Given how strongly the public defence of same-sex relations was discouraged and repressed, it is not surprising to find such views articulated mainly in self-interested, indirect, and fragmentary forms. Their most fearless exponent, Thomas Cannon, was prosecuted and his work disappeared. He fled into exile, only to return a changed and broken man: compelled to print a penitent retraction, he spent years living in quiet retirement, writing prose and verse that reviled deists and extolled the truth of Christianity, the virtues of chastity, his yearn­ing for ‘Jesus, my bleeding only love’, and his ‘immense desire’ for death.14 As in the case of sexual freedom for women, the evolution of new ways of thinking about sex therefore had a dual impact. The per­ception and persecution of sodomy as quintessentially ‘unnatural’ was certainly sharpened by the heightened importance of defining ‘natural’ behaviour. Yet the new approaches to human nature, law, and ethics that had advanced the idea of heterosexual liberty also made it increasingly possible by the later eighteenth century to defend homosexual freedom in equivalently wide-ranging, cogent, and dis­passionate terms.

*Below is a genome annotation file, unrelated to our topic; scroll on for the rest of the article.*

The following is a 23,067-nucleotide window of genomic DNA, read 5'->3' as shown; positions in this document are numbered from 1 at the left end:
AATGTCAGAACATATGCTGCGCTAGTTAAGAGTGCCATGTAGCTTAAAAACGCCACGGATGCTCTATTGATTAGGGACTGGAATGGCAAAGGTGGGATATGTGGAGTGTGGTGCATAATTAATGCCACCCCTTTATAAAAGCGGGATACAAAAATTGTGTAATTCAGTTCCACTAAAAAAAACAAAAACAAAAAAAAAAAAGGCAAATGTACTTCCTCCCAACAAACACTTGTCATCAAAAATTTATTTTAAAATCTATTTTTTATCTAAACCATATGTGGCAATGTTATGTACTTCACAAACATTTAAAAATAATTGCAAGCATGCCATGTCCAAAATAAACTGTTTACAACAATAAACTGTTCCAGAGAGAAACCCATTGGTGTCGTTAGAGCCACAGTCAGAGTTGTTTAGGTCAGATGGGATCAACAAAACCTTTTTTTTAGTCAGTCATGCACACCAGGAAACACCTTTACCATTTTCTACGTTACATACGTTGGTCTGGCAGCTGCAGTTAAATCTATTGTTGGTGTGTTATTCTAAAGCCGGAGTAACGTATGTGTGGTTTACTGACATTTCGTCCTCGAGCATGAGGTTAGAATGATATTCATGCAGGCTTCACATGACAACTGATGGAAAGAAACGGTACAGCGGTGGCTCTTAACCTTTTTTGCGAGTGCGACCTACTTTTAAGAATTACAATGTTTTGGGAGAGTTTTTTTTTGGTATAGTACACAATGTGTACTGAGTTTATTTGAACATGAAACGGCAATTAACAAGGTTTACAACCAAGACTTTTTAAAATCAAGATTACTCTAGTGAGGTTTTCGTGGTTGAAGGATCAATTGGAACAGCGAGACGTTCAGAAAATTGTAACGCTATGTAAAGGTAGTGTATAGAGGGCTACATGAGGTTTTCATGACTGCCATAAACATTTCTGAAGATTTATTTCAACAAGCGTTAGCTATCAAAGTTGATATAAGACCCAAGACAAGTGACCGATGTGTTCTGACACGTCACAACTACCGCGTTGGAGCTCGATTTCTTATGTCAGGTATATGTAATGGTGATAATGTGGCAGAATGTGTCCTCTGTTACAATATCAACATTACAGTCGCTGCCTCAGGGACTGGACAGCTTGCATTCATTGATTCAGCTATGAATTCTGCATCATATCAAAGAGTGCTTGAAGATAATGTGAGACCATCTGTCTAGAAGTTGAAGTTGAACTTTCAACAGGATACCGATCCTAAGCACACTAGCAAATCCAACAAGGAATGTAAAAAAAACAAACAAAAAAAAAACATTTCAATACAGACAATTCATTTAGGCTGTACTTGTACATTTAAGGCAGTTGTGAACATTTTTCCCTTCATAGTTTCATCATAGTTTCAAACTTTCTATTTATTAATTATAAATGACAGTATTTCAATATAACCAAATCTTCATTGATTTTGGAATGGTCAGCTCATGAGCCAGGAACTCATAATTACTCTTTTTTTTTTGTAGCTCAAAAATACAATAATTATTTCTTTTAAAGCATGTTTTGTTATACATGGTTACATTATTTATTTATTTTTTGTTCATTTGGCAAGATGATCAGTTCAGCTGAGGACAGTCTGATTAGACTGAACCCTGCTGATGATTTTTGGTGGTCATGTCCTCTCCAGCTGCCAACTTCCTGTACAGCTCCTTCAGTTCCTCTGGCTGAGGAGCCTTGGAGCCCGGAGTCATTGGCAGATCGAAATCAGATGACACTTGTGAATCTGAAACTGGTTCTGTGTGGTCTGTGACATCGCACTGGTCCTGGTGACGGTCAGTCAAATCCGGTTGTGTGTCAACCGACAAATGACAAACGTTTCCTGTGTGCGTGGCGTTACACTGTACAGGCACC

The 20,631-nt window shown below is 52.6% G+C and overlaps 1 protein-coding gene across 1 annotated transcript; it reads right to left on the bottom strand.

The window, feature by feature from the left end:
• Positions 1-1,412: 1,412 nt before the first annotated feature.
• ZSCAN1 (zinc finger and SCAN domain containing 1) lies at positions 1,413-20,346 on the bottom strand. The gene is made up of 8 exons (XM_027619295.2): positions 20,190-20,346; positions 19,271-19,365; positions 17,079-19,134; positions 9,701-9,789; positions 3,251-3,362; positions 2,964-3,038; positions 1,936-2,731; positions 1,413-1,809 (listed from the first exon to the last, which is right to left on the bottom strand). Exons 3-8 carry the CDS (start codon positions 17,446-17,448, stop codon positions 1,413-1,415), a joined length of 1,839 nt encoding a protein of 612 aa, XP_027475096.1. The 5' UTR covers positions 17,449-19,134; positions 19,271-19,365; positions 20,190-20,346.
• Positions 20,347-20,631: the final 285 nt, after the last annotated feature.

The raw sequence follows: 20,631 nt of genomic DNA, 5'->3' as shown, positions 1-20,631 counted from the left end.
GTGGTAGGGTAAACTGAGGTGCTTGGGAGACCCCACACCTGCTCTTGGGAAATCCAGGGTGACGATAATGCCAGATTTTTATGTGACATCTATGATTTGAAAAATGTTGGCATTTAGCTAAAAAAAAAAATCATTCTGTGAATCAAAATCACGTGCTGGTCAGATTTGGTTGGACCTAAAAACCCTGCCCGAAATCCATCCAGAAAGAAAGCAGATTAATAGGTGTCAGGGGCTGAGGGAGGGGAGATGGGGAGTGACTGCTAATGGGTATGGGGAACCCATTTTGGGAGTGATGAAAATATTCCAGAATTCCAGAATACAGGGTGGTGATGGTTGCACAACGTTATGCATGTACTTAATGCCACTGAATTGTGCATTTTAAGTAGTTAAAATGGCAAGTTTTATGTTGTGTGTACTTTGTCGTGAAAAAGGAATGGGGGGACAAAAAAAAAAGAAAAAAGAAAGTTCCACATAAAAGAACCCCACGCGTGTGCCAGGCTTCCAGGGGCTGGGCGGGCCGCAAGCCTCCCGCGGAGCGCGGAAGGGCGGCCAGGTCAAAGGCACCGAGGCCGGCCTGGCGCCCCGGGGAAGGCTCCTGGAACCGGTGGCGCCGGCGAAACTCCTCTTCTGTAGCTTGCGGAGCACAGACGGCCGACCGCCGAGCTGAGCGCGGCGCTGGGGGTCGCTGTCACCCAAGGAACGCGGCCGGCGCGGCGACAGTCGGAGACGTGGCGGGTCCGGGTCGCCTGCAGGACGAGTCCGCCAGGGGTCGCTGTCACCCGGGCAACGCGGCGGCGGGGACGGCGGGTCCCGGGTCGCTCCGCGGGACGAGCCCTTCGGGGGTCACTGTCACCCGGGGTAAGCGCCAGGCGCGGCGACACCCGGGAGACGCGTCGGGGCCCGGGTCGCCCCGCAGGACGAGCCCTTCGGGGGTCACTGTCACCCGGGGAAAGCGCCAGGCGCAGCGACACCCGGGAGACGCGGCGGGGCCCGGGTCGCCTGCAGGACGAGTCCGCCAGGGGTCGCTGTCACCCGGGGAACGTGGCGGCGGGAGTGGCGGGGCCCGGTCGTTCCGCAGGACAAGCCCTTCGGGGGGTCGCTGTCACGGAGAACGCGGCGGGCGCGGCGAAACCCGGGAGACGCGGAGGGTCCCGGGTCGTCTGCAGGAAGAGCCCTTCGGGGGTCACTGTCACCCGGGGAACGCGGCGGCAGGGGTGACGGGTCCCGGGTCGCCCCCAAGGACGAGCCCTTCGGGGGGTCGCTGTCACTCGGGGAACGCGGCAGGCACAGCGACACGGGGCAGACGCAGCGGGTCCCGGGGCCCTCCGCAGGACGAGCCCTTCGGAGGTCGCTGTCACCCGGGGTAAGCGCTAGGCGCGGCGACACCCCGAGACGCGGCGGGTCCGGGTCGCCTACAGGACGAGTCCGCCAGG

The fullest evidence of this development lies in the sustained critical attention devoted to the subject, throughout his adult life, by Jeremy Bentham, the greatest reforming mind of the age. Over many hun­dreds of pages of notes and treatises, composed between the 1770s and the 1820s, he not only systematically considered and dismissed every conventional argument against the toleration of sodomy, but also took up the existing justifications for heterosexual liberty and argued for their logical extension to homosexual and other sup­posedly unnatural acts.15